So for the people at the open ski areas that are battling with this decision still, I want you all to know that this is inevitable, there's nothing to be gained by staying open any longer, and it's for The Common Good. I'm afraid that due to the dynamics in the industry, some of these decisions are being made through a chain of command that sits somewhere else, and this is causing a delay in making this painful yet necessary call. So far only independent resorts in this country have announced plans to close early, though in most cases probably only because decisions require much less deliberation. Clearly many more resorts are gearing up to close soon, but not wanting to shock their employees or customers.

The reason why this must end now is that we actually have a bad situation developing should these resorts remain open longer. In some areas. Individuals and families who have been put on leave and had school canceled are booking accommodations all over Northeast ski country looking for some recreational fun. Some hotels are already booked solid in the following week. Some employees of these supporting businesses even have very close or even physical contact with clients are being told to stay and go to work because of this demand. You see, this is far more than putting just one person on a chair at a time, this is every single person who works or lives in the whole micro-economy connected to these resorts that needs to be socially distanced also. I'm afraid that this is a disaster waiting to happen.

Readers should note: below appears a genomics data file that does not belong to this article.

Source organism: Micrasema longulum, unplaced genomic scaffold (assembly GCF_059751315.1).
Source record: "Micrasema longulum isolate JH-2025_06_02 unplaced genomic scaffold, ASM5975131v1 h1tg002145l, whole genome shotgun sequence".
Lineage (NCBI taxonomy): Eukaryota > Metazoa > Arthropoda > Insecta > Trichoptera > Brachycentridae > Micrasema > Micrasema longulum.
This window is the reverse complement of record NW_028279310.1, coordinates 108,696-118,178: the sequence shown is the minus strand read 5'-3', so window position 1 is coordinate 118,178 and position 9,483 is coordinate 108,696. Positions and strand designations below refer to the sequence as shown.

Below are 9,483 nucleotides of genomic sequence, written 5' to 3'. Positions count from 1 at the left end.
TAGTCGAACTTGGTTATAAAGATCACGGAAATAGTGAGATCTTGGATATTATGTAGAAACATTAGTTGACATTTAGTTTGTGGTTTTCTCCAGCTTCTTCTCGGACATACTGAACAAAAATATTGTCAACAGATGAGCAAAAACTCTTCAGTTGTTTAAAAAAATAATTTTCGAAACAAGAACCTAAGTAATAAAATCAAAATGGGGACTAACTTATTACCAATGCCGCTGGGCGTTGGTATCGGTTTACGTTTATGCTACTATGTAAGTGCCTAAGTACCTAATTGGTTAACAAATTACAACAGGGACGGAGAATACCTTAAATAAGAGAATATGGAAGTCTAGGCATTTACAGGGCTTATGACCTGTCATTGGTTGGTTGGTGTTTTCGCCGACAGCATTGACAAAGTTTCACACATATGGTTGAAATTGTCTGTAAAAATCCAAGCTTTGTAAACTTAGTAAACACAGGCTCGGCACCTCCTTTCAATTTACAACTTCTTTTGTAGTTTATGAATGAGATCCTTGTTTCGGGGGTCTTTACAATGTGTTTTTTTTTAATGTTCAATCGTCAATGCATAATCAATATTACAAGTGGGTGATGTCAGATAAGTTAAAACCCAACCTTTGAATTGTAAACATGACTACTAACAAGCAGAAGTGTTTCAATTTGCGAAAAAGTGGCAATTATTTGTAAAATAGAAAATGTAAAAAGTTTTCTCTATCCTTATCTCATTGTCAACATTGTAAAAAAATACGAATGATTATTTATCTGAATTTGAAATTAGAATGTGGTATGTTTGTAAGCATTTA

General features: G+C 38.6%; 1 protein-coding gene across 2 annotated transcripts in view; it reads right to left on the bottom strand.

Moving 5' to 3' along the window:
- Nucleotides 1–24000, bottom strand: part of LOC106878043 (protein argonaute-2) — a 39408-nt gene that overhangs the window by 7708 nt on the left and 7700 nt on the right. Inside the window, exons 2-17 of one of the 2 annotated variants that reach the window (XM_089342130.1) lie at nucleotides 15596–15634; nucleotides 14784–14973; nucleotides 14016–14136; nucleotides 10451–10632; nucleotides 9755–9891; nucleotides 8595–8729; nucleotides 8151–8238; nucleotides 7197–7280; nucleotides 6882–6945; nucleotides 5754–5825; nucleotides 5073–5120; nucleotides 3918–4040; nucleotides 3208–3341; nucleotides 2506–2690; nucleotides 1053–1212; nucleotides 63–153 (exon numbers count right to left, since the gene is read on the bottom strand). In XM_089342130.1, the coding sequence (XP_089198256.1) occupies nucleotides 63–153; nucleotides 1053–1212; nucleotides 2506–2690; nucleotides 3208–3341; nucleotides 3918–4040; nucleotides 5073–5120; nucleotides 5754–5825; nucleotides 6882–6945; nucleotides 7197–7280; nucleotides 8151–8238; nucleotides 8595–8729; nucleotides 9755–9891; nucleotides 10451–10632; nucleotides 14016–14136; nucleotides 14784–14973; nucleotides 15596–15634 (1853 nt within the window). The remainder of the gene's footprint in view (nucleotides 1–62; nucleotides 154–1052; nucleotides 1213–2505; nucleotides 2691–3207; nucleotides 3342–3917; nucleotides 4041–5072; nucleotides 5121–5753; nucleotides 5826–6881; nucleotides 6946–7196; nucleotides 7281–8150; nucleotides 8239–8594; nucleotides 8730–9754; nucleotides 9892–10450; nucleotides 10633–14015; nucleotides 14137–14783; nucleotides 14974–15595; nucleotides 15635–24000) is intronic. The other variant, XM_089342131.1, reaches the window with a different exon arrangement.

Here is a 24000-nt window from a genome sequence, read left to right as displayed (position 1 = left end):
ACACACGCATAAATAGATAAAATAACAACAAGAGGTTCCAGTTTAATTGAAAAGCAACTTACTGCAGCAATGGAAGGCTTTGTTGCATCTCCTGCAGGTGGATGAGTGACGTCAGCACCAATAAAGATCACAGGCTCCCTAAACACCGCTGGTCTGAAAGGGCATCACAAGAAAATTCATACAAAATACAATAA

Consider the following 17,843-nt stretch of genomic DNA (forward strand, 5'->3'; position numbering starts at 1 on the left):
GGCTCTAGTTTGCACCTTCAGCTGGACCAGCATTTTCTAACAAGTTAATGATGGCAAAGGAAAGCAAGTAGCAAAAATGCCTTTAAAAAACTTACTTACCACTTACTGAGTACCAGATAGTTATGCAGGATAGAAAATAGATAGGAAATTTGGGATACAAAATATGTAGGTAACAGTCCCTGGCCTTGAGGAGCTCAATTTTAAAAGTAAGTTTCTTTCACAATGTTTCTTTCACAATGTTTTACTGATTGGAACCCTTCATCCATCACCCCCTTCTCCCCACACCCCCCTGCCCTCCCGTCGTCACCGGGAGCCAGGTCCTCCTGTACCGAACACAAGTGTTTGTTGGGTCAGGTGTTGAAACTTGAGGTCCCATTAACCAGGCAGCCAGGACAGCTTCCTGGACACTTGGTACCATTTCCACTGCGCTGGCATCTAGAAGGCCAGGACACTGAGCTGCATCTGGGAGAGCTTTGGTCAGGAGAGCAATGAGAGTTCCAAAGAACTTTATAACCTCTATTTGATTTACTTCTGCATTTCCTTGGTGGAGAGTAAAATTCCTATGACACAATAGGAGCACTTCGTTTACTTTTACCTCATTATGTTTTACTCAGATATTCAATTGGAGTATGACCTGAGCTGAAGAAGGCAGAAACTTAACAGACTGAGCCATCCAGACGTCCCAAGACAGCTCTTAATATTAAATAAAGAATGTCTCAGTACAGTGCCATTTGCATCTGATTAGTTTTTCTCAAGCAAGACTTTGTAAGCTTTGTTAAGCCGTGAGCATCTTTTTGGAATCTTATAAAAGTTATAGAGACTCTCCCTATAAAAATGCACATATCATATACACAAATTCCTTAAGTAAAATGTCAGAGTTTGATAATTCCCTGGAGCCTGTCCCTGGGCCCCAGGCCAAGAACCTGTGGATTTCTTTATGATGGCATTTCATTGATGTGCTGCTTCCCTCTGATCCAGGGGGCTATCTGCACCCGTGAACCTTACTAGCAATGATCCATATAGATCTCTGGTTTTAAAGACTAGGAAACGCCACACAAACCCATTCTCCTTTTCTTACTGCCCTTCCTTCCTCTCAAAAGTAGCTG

This is in fact already happening around Vail in Colorado, and around Park City and Deer Valley in Utah where both areas currently have more confirmed infections than the much larger cities in those states. Ski areas are in fact mass gatherings, and they are vectors for spreading the virus among their clients, their staff, and in their communities.

Skiers and riders also have a social responsibility to not travel and congregate for the purpose of mere recreation. People will be traveling that have been infected, likely many of them without any symptoms, and they will come in contact with many others as a part of their travels. It's that simple. The way that resorts can combat this isn't simply by separating people on chairs and frequently cleaning high-touch surfaces, it's by ceasing operations and encouraging these people to stay home.